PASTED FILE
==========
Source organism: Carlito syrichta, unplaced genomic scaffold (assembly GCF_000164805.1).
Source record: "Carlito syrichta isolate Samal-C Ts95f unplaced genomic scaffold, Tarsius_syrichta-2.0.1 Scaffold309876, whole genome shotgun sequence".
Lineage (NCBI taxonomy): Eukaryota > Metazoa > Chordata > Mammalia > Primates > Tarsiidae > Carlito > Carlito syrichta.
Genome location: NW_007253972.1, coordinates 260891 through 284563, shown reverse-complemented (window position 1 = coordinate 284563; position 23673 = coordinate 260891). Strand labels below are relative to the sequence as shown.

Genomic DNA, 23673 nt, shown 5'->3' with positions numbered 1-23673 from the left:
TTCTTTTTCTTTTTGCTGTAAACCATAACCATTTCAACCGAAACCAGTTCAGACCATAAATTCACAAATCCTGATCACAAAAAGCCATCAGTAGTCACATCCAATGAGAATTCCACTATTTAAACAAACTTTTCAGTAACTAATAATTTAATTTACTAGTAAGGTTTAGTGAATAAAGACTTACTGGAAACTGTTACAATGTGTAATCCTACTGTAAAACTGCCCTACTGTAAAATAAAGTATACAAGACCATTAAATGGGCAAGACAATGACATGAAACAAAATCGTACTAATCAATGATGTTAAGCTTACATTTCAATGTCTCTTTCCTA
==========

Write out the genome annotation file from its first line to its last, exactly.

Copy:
Source organism: Carlito syrichta, unplaced genomic scaffold (assembly GCF_000164805.1).
Source record: "Carlito syrichta isolate Samal-C Ts95f unplaced genomic scaffold, Tarsius_syrichta-2.0.1 Scaffold309876, whole genome shotgun sequence".
Lineage (NCBI taxonomy): Eukaryota > Metazoa > Chordata > Mammalia > Primates > Tarsiidae > Carlito > Carlito syrichta.
Genome location: NW_007253972.1, coordinates 260891 through 284563, shown reverse-complemented (window position 1 = coordinate 284563; position 23673 = coordinate 260891). Strand labels below are relative to the sequence as shown.

Genomic DNA, 23673 nt, shown 5'->3' with positions numbered 1-23673 from the left:
TTCTTTTTCTTTTTGCTGTAAACCATAACCATTTCAACCGAAACCAGTTCAGACCATAAATTCACAAATCCTGATCACAAAAAGCCATCAGTAGTCACATCCAATGAGAATTCCACTATTTAAACAAACTTTTCAGTAACTAATAATTTAATTTACTAGTAAGGTTTAGTGAATAAAGACTTACTGGAAACTGTTACAATGTGTAATCCTACTGTAAAACTGCCCTACTGTAAAATAAAGTATACAAGACCATTAAATGGGCAAGACAATGACATGAAACAAAATCGTACTAATCAATGATGTTAAGCTTACATTTCAATGTCTCTTTCCTA